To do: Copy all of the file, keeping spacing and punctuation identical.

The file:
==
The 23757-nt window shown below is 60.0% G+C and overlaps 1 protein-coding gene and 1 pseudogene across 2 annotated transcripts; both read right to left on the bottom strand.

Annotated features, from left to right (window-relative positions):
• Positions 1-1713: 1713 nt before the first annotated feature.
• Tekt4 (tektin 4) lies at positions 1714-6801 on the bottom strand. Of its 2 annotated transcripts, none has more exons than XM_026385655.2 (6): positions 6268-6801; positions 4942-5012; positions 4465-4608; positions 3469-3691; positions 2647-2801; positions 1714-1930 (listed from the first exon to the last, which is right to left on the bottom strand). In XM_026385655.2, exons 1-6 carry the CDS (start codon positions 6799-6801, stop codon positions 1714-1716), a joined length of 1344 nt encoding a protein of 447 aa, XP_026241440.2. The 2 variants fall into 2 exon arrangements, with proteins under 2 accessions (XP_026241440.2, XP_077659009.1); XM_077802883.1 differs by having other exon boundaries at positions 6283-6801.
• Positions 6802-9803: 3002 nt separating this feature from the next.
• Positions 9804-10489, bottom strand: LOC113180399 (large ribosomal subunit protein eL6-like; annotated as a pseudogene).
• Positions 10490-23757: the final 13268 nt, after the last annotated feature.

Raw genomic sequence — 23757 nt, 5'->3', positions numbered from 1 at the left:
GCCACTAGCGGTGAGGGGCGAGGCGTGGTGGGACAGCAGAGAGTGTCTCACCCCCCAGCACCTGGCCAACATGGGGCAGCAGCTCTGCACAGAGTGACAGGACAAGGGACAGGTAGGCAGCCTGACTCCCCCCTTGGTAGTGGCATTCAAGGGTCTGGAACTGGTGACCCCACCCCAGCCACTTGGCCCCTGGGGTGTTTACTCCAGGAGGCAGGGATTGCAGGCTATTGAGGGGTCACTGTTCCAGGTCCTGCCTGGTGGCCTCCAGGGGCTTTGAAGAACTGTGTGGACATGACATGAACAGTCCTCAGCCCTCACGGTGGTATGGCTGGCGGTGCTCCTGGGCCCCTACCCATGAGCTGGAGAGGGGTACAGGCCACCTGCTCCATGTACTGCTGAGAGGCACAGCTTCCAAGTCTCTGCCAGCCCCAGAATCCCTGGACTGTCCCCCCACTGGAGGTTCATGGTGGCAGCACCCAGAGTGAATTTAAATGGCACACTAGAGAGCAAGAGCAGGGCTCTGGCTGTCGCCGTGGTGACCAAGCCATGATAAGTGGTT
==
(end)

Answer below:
The 23757-nt window shown below is 60.0% G+C and overlaps 1 protein-coding gene and 1 pseudogene across 2 annotated transcripts; both read right to left on the bottom strand.

Annotated features, from left to right (window-relative positions):
• Positions 1-1713: 1713 nt before the first annotated feature.
• Tekt4 (tektin 4) lies at positions 1714-6801 on the bottom strand. Of its 2 annotated transcripts, none has more exons than XM_026385655.2 (6): positions 6268-6801; positions 4942-5012; positions 4465-4608; positions 3469-3691; positions 2647-2801; positions 1714-1930 (listed from the first exon to the last, which is right to left on the bottom strand). In XM_026385655.2, exons 1-6 carry the CDS (start codon positions 6799-6801, stop codon positions 1714-1716), a joined length of 1344 nt encoding a protein of 447 aa, XP_026241440.2. The 2 variants fall into 2 exon arrangements, with proteins under 2 accessions (XP_026241440.2, XP_077659009.1); XM_077802883.1 differs by having other exon boundaries at positions 6283-6801.
• Positions 6802-9803: 3002 nt separating this feature from the next.
• Positions 9804-10489, bottom strand: LOC113180399 (large ribosomal subunit protein eL6-like; annotated as a pseudogene).
• Positions 10490-23757: the final 13268 nt, after the last annotated feature.

Raw genomic sequence — 23757 nt, 5'->3', positions numbered from 1 at the left:
GCCACTAGCGGTGAGGGGCGAGGCGTGGTGGGACAGCAGAGAGTGTCTCACCCCCCAGCACCTGGCCAACATGGGGCAGCAGCTCTGCACAGAGTGACAGGACAAGGGACAGGTAGGCAGCCTGACTCCCCCCTTGGTAGTGGCATTCAAGGGTCTGGAACTGGTGACCCCACCCCAGCCACTTGGCCCCTGGGGTGTTTACTCCAGGAGGCAGGGATTGCAGGCTATTGAGGGGTCACTGTTCCAGGTCCTGCCTGGTGGCCTCCAGGGGCTTTGAAGAACTGTGTGGACATGACATGAACAGTCCTCAGCCCTCACGGTGGTATGGCTGGCGGTGCTCCTGGGCCCCTACCCATGAGCTGGAGAGGGGTACAGGCCACCTGCTCCATGTACTGCTGAGAGGCACAGCTTCCAAGTCTCTGCCAGCCCCAGAATCCCTGGACTGTCCCCCCACTGGAGGTTCATGGTGGCAGCACCCAGAGTGAATTTAAATGGCACACTAGAGAGCAAGAGCAGGGCTCTGGCTGTCGCCGTGGTGACCAAGCCATGATAAGTGGTT